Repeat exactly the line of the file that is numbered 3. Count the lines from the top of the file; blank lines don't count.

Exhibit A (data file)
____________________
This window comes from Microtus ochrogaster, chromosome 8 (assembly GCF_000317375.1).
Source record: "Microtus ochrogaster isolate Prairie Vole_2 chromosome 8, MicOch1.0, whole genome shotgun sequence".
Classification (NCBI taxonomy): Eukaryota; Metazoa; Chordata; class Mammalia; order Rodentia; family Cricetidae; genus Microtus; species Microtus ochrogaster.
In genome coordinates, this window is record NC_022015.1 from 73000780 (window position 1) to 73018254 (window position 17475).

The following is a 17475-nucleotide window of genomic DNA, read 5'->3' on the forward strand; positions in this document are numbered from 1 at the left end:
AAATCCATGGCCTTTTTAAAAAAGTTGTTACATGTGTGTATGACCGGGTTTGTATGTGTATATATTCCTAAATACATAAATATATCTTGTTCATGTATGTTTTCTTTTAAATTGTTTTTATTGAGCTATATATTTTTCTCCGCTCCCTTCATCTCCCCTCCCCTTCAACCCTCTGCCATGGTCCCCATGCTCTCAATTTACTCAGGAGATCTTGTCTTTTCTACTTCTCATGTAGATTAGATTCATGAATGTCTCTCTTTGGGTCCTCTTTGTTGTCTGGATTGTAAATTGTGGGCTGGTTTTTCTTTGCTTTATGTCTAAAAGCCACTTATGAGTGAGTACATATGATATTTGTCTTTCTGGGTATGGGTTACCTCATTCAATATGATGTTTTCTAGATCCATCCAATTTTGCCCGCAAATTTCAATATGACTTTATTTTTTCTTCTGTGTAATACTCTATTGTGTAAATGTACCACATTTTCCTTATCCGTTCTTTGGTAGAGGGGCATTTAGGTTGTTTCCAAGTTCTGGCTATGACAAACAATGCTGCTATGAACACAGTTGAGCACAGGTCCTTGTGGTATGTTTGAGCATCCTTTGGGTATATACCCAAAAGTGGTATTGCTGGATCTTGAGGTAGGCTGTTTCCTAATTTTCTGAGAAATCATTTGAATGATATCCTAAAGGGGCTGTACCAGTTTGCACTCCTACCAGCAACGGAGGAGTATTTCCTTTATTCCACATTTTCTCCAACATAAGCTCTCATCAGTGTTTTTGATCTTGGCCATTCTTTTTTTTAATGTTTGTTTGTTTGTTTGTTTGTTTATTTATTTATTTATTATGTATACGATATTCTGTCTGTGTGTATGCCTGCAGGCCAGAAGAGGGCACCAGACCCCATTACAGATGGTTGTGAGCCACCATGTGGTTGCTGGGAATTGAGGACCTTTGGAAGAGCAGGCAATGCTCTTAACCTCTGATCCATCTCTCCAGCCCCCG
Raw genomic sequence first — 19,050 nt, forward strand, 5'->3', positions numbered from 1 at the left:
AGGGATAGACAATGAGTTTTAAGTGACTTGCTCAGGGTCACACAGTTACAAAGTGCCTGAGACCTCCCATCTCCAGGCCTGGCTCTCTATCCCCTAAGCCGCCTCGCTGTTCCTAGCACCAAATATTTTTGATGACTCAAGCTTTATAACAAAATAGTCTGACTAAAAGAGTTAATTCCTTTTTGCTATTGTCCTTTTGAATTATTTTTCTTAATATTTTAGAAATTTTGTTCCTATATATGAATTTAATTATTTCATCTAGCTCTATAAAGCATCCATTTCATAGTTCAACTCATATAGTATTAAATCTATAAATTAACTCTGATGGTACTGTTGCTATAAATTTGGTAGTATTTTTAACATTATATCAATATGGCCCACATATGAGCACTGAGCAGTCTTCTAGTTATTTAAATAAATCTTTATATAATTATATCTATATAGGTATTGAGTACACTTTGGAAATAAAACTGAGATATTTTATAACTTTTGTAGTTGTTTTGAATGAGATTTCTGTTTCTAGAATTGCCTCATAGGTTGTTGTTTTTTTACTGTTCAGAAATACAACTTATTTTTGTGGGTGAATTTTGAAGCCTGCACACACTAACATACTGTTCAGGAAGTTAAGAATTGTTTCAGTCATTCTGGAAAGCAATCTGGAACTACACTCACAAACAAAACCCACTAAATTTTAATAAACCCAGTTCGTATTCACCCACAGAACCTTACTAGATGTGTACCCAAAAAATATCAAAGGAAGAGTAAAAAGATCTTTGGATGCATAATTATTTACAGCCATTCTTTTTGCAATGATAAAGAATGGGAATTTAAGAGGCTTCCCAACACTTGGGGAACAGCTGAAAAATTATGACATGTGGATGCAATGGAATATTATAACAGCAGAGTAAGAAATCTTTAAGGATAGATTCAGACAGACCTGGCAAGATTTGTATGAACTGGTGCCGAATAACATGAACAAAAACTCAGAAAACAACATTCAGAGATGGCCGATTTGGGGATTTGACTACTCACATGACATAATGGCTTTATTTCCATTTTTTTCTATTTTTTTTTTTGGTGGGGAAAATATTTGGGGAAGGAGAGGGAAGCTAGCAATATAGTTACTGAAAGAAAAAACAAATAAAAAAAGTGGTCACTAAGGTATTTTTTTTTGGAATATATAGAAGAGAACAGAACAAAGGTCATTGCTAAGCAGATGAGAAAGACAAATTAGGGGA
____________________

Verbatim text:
Classification (NCBI taxonomy): Eukaryota; Metazoa; Chordata; class Mammalia; order Rodentia; family Cricetidae; genus Microtus; species Microtus ochrogaster.